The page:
remote: Counting objects: 287, done.
remote: Compressing objects: 100% (286/286), done.
remote: Total 287 (delta 113), reused 0 (delta 0)
Receiving objects: 100% (287/287), 57.24 KiB | 0 bytes/s, done.
Resolving deltas: 100% (113/113), done.
Checking connectivity... done.
** User identity for this repository set to 'dvratil@fedoraproject.org' **

Update 1: added utf-8 coding (thanks, Andrea)
Update 2: changed shebang to more common /usr/bin/python (/bin/python is rather Fedora-specific), added “Requires” comment to top of the script (thanks, Derek)

How free software makes us better people

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I don’t write this kind of blogs very often (actually not at all), partially because I don’t have much to say, partially because I suck at it (as you’ll probably find out yourself if you decide to continue reading). However this evening I had a nice cup of tea with a friend of mine and I’m feeling oddly relaxed now. I remembered an earlier discussion we had and it made me think about my inner motivations. In this text I tried to follow all my thoughts and see if they lead anywhere.

This post is about helping. Helping others and helping myself and why I think it’s free software, and the community around it that brings up the good in me and in others. Those who were in Brno on last year Akademy might find this kinda similar to Cornelius’ keynote about how KDE makes us better people, and it might as well be, since I really liked the keynote and agreed with everything Cornelius said. But I want to tell my story here, so bare with me…:)

Maybe what I’m writing here is absolutely obvious to everyone, but maybe it will help someone to realize what I realized while writing this post. But most of all it helped me to sort out my own thoughts, and I think that after a long time I won’t have troubles falling asleep tonight. Maybe I should start writing this kind of stuff more often… :-)

 

 

 

People help other people. That’s how the world works. But why do we help others? Because it’s a good thing to do? Because it makes us feel better? I guess I first thought about my motivations to help a couple weeks ago when I attended an HTML and CSS workshop organized by Czechitas – a Czech non-profit organization where girls teach other girls IT and programming. You might have heard about Rail Girls, so Czechitas is something similar and they are organizing workshops on various topics – from web coding and WordPress to graphical design (using open source tools!). Each workshop is also attended by tutors (that’s where I come in) who have some experience in the subject and who guide a small group of girls during the workshop, answer their questions and help them with their project. One question I got during that workshop was “Why?” – why are we willing to spent our entire Saturday just by sitting there and watching bunch of people we don’t know to struggle with HTML. I also got asked the same question couple days later when I talked about this to my friend and it made me think again – why indeed?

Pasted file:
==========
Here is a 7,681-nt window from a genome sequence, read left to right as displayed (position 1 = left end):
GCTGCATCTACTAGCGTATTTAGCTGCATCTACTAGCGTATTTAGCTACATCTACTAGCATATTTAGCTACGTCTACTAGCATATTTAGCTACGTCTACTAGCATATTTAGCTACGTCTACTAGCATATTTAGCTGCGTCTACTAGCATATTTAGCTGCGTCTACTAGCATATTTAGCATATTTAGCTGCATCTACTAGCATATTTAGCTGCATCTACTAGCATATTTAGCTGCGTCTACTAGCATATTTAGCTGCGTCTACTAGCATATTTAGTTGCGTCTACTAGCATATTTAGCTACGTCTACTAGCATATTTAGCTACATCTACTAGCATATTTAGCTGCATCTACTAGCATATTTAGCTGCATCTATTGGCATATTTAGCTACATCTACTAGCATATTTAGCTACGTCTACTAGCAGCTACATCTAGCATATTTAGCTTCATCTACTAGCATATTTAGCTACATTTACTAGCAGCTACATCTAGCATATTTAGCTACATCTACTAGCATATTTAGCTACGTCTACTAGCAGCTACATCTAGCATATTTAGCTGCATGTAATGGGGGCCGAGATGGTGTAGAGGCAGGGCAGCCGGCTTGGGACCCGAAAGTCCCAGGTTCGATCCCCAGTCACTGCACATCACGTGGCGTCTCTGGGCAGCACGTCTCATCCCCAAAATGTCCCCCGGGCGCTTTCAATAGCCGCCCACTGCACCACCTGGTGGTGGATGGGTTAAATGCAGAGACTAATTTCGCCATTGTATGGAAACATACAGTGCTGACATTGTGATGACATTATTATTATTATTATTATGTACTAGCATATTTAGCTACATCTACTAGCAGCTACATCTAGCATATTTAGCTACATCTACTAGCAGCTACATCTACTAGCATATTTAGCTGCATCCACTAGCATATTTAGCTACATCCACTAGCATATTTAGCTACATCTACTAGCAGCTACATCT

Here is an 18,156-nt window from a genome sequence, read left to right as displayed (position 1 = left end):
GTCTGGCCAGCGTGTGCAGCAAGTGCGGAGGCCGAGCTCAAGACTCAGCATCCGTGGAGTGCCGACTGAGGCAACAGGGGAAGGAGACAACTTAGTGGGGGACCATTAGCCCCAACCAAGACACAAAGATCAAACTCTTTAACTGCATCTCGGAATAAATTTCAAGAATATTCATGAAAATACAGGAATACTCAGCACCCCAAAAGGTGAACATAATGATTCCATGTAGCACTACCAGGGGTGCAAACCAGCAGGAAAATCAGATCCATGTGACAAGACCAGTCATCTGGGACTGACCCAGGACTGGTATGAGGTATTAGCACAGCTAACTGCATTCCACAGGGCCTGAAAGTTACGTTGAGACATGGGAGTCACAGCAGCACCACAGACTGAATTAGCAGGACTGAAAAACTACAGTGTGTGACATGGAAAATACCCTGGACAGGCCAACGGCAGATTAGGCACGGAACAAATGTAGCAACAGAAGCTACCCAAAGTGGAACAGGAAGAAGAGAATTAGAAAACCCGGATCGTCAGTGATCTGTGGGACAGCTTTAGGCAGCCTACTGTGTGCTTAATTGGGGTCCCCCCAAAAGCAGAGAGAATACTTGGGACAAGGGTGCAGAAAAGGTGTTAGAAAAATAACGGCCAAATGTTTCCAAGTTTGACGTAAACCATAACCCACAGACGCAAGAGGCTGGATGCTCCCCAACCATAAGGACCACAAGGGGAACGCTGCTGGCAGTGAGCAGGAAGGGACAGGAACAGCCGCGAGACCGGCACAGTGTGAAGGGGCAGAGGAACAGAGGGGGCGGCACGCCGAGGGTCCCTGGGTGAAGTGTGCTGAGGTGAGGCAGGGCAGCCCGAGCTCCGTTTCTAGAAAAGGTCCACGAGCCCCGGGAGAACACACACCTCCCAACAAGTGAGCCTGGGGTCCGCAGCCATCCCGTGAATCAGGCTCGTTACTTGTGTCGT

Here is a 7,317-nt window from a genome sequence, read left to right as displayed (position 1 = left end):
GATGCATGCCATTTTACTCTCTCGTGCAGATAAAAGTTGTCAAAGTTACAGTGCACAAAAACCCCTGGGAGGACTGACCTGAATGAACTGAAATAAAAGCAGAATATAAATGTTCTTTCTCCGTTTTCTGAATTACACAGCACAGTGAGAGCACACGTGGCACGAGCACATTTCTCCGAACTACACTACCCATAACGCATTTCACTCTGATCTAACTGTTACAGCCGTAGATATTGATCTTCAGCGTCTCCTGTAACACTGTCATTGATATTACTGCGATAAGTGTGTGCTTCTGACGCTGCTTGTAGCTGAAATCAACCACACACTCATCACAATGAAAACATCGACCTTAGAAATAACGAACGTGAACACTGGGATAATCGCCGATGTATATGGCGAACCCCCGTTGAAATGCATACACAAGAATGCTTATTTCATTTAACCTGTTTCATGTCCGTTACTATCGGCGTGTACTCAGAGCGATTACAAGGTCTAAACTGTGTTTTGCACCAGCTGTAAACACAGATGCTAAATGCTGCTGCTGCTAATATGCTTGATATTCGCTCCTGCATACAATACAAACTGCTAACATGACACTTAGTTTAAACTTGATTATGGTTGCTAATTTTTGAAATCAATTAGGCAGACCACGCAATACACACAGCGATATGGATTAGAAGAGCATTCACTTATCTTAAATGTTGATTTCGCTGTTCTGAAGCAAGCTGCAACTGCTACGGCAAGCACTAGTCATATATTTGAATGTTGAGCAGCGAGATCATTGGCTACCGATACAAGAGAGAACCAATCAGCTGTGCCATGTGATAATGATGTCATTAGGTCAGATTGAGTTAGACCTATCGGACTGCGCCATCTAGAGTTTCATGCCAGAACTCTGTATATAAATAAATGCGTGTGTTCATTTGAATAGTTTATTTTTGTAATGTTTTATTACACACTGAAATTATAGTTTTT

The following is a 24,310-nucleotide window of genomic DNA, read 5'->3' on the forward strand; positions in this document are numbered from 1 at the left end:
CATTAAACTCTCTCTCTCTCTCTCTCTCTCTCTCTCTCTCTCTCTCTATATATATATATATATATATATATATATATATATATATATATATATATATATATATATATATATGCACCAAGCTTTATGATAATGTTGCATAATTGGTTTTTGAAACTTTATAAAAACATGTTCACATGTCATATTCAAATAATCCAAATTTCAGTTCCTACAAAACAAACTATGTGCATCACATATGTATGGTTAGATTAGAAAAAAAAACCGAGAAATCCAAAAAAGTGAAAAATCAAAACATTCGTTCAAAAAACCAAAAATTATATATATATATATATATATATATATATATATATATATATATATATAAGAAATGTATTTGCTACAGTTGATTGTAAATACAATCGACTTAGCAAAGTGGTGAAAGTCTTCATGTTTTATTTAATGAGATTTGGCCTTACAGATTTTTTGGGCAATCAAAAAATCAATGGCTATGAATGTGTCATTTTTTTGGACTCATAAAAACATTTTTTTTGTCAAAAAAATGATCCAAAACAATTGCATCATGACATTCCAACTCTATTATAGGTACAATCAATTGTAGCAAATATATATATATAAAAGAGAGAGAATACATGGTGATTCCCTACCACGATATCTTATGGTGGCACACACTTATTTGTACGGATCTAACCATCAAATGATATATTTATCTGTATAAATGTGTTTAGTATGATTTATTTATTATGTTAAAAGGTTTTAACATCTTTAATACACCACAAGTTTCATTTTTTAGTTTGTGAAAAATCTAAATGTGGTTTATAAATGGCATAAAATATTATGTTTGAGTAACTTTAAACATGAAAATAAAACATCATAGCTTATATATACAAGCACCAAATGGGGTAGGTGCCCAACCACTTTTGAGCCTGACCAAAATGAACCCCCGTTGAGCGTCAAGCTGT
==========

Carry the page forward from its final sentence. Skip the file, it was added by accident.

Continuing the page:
I think I always wanted to help people somehow. It makes me feel useful, it makes me feel good and I learn a thing or two during that, which is also important to me. I guess the first moment I realized this was back in 2009, when I started packaging weekly development snapshots of KDE for ArchLinux. I’ve been using Arch for over 2 years back then, but I was really just a user, I did not contribute in any way. I did not help. I felt I’ve been given so much, but I never gave anything in return.

 

 

 

I live in a sort of a bubble. My own world, my own reality. My day job involves working on free software, so I spend most of my time surrounded by free software hackers and other like-minded people. Thinking about it, I probably talk to other devs on IRC more than I do to my flatmates. But I don’t mind. I take the community as my second family, I consider some people there to be my very close friends and I really cannot express in words what being part of this family means to me. And what influences us more than our own family?